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I have a complicated relationship with Facebook. When I was in DC, it was a great way to reconnect with old friends and to highlight the civil rights work my organization was doing. I used it to complain about society, my life, and post fun, witty comments. I interchanged with a lot of people and it was a convenient social outlet.

After my first breakdown, I came home and lived alone for a year in Berkeley. Facebook became a feeding ground for my depression. As we all know, people don’t really post about shitty things in their lives. They paint this magical vision of perfection – with their child, on a cool vacation, laughing with their friends. I also didn’t know what to post. I knew people would want to know where I was, what I was doing. I felt like if I just vanished completely, then no one would ask and I wouldn’t have to say how I was unemployed, living with my parents, doing nothing, thinking about nothing, and just breathing, eating, sleeping, and crying. As much as I wanted to see people grow, at a certain point it started to feel masochistic.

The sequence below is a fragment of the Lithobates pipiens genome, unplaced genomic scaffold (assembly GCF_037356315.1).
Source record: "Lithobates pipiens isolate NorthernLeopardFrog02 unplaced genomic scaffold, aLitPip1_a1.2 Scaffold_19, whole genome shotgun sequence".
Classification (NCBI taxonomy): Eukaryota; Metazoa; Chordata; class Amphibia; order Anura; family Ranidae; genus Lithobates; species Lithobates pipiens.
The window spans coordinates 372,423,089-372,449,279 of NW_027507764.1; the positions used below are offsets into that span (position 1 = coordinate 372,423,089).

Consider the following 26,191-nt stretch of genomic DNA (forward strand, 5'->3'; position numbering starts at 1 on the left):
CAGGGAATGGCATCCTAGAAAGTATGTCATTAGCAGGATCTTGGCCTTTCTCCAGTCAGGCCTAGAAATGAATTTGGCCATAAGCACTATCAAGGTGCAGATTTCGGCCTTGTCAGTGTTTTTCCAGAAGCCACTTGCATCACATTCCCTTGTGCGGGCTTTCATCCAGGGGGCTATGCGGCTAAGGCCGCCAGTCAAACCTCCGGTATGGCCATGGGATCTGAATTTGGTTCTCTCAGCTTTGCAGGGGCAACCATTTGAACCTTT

Since then, I have gone on and off Facebook. I have deactivated and then reactivated. I have agreed to only go on once a week to see if there were any birthdays. I have taken people off my news feed who upset me. I have stopped posting.

However, a lot of the jobs I am currently looking at, want to see you have social media experience. They also do research on prospective applicants online. So even though I am currently in a phase of deactivation, I went on today to review my previous posts and make sure there wasn’t anything too inappropriate.

Looking back on my posts from 2009-2012, before the breakdown, I feel this melancholy for all I have lost. Not just in time, but in friendships. I started thinking about all of the people who enjoyed me, even as acquaintances – from college, previous jobs, interns, people I had met through others, roommates, even childhood friends. Even though we might have only connected when they liked an article I posted, or when they were in town, and even though I can tell I was bullshitting my “I’m a happy go lucky gal,” it was still a human connection process.

So yeah, I’m sad. Not just because I lost touch with so many people, or because I can’t remember who they are. It’s because I wonder what my life could have been if I had been the person I am now. I wonder how different work would have been. I wonder if I would have actually gone to the events I wrote about, or actually met up with the people in town. I wonder if I would have utilized Facebook to keep myself connected and bolstered with friendships. (Looks like someone has the case of the “what-ifs.”)